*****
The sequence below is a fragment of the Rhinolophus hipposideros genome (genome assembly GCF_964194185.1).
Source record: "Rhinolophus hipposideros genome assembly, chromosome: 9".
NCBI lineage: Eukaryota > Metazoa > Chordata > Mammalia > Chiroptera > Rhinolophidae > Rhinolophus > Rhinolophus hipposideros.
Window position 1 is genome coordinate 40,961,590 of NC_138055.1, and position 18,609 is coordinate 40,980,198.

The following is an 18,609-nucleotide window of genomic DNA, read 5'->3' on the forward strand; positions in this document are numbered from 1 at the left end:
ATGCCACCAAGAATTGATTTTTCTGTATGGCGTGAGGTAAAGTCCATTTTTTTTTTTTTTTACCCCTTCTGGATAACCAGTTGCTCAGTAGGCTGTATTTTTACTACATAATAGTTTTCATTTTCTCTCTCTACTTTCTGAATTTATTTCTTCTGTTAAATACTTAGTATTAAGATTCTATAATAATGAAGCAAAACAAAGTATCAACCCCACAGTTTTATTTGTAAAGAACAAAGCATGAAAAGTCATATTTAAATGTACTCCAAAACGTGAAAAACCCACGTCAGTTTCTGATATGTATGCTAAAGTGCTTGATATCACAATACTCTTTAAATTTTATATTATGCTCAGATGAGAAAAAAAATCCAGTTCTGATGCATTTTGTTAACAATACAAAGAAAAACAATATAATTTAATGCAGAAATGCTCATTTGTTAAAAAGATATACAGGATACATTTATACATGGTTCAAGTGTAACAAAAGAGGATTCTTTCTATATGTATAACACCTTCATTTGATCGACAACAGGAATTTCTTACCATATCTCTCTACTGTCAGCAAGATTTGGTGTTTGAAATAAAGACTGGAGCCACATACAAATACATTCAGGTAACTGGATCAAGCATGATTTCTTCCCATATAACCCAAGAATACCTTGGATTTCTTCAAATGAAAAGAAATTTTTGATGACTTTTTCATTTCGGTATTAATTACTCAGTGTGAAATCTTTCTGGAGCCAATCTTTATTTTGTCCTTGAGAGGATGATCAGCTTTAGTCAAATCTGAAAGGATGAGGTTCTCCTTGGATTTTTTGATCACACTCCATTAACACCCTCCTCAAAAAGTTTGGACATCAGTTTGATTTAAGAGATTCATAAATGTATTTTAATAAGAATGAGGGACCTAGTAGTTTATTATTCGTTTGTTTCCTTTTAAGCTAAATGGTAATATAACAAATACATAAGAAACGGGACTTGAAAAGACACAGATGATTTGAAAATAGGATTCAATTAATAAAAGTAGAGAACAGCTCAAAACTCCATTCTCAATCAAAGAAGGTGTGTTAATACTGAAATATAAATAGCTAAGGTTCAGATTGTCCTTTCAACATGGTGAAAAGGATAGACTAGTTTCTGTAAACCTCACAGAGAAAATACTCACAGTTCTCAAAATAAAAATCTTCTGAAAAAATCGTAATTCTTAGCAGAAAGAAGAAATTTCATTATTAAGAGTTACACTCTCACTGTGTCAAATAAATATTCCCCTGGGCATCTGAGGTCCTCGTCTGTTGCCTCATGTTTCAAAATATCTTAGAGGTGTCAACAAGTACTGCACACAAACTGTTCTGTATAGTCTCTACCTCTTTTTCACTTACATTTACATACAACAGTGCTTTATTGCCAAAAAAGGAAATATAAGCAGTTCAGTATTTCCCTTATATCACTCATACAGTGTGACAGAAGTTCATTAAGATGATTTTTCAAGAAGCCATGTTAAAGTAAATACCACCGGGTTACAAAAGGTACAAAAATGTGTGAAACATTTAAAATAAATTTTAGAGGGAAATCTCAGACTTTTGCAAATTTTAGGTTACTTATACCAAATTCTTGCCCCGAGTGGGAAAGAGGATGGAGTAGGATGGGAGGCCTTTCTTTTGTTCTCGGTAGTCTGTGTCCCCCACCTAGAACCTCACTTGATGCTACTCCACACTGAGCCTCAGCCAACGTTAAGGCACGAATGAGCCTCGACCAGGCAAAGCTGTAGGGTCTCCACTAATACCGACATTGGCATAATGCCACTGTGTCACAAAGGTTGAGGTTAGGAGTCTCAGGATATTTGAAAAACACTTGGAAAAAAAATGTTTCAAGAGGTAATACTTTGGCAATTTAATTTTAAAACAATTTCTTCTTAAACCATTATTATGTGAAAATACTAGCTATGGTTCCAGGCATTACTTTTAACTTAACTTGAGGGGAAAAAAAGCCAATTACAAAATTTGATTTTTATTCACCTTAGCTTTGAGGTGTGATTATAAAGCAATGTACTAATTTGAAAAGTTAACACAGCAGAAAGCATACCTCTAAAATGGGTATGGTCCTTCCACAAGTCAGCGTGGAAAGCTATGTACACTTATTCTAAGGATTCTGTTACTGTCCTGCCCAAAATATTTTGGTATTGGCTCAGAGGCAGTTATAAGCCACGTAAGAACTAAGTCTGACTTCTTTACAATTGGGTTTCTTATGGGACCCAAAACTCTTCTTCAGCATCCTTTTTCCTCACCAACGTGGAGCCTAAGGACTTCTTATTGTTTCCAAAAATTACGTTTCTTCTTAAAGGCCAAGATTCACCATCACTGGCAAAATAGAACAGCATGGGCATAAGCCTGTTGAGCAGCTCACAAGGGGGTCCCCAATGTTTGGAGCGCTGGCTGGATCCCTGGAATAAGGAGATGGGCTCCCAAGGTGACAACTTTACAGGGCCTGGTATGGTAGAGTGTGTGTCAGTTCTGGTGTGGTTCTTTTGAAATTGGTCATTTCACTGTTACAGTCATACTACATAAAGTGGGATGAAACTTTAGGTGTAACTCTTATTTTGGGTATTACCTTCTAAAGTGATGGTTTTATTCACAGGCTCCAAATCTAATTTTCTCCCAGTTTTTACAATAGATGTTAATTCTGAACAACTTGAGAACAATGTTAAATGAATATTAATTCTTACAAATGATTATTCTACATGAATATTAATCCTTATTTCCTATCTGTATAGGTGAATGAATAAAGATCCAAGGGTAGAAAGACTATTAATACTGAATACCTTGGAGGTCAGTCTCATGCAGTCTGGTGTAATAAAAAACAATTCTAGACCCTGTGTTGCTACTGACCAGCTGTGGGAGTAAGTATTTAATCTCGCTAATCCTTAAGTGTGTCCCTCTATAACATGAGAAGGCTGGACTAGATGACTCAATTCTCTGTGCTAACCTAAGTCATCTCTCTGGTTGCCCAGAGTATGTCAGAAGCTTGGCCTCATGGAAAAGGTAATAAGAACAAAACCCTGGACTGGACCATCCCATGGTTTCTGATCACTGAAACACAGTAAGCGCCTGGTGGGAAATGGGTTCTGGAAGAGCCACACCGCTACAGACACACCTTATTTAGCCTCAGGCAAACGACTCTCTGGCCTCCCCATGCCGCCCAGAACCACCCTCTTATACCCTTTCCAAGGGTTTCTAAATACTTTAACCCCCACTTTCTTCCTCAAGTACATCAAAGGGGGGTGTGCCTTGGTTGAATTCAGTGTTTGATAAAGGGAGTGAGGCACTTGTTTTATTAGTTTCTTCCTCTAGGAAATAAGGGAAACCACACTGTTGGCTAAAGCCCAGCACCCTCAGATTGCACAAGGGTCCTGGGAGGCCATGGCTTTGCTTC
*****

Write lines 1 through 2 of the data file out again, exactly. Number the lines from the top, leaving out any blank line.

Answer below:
The sequence below is a fragment of the Rhinolophus hipposideros genome (genome assembly GCF_964194185.1).
Source record: "Rhinolophus hipposideros genome assembly, chromosome: 9".